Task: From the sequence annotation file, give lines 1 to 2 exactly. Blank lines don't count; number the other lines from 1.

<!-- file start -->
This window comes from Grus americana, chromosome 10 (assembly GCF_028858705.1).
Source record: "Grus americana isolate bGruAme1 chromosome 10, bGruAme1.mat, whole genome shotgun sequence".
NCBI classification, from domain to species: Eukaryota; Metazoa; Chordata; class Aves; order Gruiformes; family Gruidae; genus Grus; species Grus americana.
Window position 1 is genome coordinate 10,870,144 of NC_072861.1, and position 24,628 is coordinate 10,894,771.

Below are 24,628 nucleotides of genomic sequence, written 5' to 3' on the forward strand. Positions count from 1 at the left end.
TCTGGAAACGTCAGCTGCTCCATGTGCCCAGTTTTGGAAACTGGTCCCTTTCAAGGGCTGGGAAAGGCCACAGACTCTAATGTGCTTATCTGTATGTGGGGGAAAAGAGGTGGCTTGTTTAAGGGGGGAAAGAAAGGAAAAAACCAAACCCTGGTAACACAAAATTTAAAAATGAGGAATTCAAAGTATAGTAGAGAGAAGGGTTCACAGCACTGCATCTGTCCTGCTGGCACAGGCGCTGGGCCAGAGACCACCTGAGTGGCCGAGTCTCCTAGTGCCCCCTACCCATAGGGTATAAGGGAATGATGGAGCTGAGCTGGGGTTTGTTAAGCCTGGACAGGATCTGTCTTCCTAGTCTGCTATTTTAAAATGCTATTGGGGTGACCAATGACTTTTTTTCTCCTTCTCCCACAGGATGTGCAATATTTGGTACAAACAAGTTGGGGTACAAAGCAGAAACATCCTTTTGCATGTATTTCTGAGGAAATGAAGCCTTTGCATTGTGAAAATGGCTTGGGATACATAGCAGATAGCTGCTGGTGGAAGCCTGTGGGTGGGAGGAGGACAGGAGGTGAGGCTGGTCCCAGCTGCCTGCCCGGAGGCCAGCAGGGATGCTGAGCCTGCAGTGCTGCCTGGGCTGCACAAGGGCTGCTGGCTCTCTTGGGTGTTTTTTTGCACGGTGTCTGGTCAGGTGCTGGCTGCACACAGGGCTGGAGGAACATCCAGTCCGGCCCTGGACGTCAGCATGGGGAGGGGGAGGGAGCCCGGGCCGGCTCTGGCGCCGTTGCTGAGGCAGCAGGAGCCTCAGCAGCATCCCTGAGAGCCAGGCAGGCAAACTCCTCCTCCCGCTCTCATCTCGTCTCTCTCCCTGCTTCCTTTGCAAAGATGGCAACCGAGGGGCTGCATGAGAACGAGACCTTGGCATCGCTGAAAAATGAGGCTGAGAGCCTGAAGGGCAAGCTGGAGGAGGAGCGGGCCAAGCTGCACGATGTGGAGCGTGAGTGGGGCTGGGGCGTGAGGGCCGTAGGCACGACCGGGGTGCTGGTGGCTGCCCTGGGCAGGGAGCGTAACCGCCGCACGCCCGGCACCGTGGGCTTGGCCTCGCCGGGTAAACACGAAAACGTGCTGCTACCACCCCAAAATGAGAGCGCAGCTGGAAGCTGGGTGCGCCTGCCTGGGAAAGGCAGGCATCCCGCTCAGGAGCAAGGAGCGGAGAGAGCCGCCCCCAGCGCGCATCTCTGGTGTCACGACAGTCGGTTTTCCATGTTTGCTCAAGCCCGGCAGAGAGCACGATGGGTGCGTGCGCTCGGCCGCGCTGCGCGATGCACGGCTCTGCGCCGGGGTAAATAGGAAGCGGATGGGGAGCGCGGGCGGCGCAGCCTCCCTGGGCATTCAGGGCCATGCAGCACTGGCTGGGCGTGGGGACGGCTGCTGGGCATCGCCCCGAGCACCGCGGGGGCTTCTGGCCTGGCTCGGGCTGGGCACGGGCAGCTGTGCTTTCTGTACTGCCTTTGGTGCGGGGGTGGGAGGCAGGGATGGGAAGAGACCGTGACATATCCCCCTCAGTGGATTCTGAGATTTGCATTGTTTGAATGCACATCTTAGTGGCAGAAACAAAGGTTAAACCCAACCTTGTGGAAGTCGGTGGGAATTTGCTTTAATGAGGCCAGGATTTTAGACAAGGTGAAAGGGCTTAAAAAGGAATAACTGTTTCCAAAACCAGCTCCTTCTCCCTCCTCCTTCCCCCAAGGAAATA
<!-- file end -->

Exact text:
This window comes from Grus americana, chromosome 10 (assembly GCF_028858705.1).
Source record: "Grus americana isolate bGruAme1 chromosome 10, bGruAme1.mat, whole genome shotgun sequence".